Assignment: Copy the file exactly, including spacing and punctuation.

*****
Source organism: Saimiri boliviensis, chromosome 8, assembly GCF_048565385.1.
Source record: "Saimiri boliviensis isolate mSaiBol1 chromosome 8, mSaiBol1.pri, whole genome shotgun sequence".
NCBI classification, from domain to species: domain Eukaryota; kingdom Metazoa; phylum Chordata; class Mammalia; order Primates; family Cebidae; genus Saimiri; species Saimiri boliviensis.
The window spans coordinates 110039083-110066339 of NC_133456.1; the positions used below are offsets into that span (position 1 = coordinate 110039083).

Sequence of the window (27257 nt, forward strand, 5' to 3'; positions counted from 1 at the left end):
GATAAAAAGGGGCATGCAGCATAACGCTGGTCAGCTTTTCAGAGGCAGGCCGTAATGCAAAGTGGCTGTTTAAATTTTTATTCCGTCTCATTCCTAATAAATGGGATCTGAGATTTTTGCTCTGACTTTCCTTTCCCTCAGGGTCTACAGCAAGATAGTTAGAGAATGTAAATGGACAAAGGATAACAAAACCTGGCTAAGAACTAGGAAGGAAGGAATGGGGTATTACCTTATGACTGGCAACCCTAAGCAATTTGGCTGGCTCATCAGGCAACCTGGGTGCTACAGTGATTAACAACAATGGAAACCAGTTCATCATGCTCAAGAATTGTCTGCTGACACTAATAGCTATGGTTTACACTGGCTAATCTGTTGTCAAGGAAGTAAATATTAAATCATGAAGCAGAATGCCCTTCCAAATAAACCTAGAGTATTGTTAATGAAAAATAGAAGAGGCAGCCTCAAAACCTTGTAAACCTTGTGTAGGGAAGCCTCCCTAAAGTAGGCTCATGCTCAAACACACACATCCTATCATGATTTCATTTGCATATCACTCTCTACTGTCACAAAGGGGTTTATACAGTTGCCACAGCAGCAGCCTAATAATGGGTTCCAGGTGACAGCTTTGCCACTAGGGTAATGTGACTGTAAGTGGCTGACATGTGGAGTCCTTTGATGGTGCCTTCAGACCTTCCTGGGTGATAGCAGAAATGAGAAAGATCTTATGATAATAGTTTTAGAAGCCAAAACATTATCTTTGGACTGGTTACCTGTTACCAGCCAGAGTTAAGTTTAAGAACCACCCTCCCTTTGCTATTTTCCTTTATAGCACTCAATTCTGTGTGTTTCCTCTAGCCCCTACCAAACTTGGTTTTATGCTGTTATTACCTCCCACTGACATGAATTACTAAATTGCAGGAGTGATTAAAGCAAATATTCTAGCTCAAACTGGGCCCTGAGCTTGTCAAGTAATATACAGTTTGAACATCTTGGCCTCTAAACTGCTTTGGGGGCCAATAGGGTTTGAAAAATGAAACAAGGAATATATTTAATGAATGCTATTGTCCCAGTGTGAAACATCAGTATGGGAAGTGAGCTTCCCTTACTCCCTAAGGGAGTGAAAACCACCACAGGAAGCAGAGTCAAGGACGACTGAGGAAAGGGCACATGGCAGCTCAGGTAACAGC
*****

Source organism: Saimiri boliviensis, chromosome 8, assembly GCF_048565385.1.
Source record: "Saimiri boliviensis isolate mSaiBol1 chromosome 8, mSaiBol1.pri, whole genome shotgun sequence".
NCBI classification, from domain to species: domain Eukaryota; kingdom Metazoa; phylum Chordata; class Mammalia; order Primates; family Cebidae; genus Saimiri; species Saimiri boliviensis.
The window spans coordinates 110039083-110066339 of NC_133456.1; the positions used below are offsets into that span (position 1 = coordinate 110039083).

Sequence of the window (27257 nt, forward strand, 5' to 3'; positions counted from 1 at the left end):
GATAAAAAGGGGCATGCAGCATAACGCTGGTCAGCTTTTCAGAGGCAGGCCGTAATGCAAAGTGGCTGTTTAAATTTTTATTCCGTCTCATTCCTAATAAATGGGATCTGAGATTTTTGCTCTGACTTTCCTTTCCCTCAGGGTCTACAGCAAGATAGTTAGAGAATGTAAATGGACAAAGGATAACAAAACCTGGCTAAGAACTAGGAAGGAAGGAATGGGGTATTACCTTATGACTGGCAACCCTAAGCAATTTGGCTGGCTCATCAGGCAACCTGGGTGCTACAGTGATTAACAACAATGGAAACCAGTTCATCATGCTCAAGAATTGTCTGCTGACACTAATAGCTATGGTTTACACTGGCTAATCTGTTGTCAAGGAAGTAAATATTAAATCATGAAGCAGAATGCCCTTCCAAATAAACCTAGAGTATTGTTAATGAAAAATAGAAGAGGCAGCCTCAAAACCTTGTAAACCTTGTGTAGGGAAGCCTCCCTAAAGTAGGCTCATGCTCAAACACACACATCCTATCATGATTTCATTTGCATATCACTCTCTACTGTCACAAAGGGGTTTATACAGTTGCCACAGCAGCAGCCTAATAATGGGTTCCAGGTGACAGCTTTGCCACTAGGGTAATGTGACTGTAAGTGGCTGACATGTGGAGTCCTTTGATGGTGCCTTCAGACCTTCCTGGGTGATAGCAGAAATGAGAAAGATCTTATGATAATAGTTTTAGAAGCCAAAACATTATCTTTGGACTGGTTACCTGTTACCAGCCAGAGTTAAGTTTAAGAACCACCCTCCCTTTGCTATTTTCCTTTATAGCACTCAATTCTGTGTGTTTCCTCTAGCCCCTACCAAACTTGGTTTTATGCTGTTATTACCTCCCACTGACATGAATTACTAAATTGCAGGAGTGATTAAAGCAAATATTCTAGCTCAAACTGGGCCCTGAGCTTGTCAAGTAATATACAGTTTGAACATCTTGGCCTCTAAACTGCTTTGGGGGCCAATAGGGTTTGAAAAATGAAACAAGGAATATATTTAATGAATGCTATTGTCCCAGTGTGAAACATCAGTATGGGAAGTGAGCTTCCCTTACTCCCTAAGGGAGTGAAAACCACCACAGGAAGCAGAGTCAAGGACGACTGAGGAAAGGGCACATGGCAGCTCAGGTAACAGC